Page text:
Trump administration’s first Tibet Negotiations Report to Congress reflects the absence of a Special Coordinator for Tibetan Issues

The State Department has submitted a report to Congress detailing the steps taken by the Trump Administration in 2017 to encourage dialogue between envoys of the Dalai Lama and representatives of the Chinese government to resolve the Tibetan issue, in line with the requirements of the Tibetan Policy Act of 2002.

The report, a first by the Trump administration, says, “The U.S. Government remains concerned by the lack of meaningful autonomy for Tibetans within China, ongoing violations and abuses of the human rights of Tibetans in China, and efforts by Chinese authorities to eliminate the distinct religious, linguistic, and cultural identity of Tibetans. The United States believes the Chinese government must address these concerns to create conditions for a sustainable settlement, which is essential to the long-term stability of the region.”

Acknowledging Tibet’s importance on a regional level, the report states the U.S. government “believes that a negotiated outcome that results in meaningful autonomy for Tibetans, and ensures they are able to practice freely their religion, culture, and language, provides the best hope for long-term stability in the region.”

Detailing steps taken towards this objective, the report lists meetings that the U.S. Consul General in Chengdu had with officials of the Tibet Autonomous Region during which they “regularly expressed concerns to the Chinese government regarding severe restrictions imposed on Tibetans’ ability to exercise their human rights and fundamental freedoms.”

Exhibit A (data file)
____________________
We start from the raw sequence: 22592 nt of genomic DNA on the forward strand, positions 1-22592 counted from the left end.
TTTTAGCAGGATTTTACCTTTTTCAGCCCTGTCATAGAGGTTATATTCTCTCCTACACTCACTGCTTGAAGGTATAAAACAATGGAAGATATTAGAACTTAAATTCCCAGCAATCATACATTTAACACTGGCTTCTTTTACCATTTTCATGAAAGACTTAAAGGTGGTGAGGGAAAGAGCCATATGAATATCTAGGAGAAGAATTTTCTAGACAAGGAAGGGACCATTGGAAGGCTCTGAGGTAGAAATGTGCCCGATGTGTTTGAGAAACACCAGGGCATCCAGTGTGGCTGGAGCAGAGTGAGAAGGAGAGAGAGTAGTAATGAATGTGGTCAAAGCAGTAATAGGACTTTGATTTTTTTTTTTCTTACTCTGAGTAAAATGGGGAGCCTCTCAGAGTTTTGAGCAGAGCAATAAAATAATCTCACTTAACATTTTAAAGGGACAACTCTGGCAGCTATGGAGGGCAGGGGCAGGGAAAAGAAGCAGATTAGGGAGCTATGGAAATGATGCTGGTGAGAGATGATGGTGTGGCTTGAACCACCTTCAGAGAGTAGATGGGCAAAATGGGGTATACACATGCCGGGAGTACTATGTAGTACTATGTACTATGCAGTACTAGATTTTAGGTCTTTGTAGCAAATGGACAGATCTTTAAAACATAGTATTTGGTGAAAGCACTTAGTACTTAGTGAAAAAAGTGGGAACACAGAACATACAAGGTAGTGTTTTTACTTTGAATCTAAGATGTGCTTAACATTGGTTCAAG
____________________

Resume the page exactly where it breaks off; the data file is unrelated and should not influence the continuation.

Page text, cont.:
The report notes that U.S. officials have maintained close contact with a number of Tibetan religious, cultural, and political leaders, including meetings with Lobsang Sangay, the President of the Central Tibetan Administration. State Department officials played an important role, meeting with “Tibetan Buddhist spiritual leaders – including the Gyalwang Karmapa, who leads one of the major schools of Tibetan Buddhism — as well as Representative of the Dalai Lama to North America, CTA officials and parliamentarians, Tibetan human rights activists, and members of the Tibetan-American community.”

The report also states that the office of the Special Coordinator for Tibetan Issues “continued to coordinate U.S. efforts to promote substantive dialogue between the Chinese government and the Dalai Lama or his representatives.”

However, a conspicuous absence in the report is any references to senior Trump Administration leadership raising the Tibetan issue during their interaction with Chinese leaders. Since the Trump Administration took over in January 2017, there have been two summits between President Donald Trump and Chinese President Xi Jinping, in addition to meetings with other Chinese leaders. Similarly, Secretary of State Tillerson, during his tenure, had several meetings with Chinese Foreign Minister Wang Yi and other officials.

As the report rightly says, the Tibetan Policy Act of 2002 requires the President to provide reports to Congress concerning “the steps taken by the President and Secretary of State” on the issue of dialogue between the Dalai Lama’s envoys and the Chinese leadership.

View the full text of the report (PDF) that was submitted to Congress on May 21, 2018.

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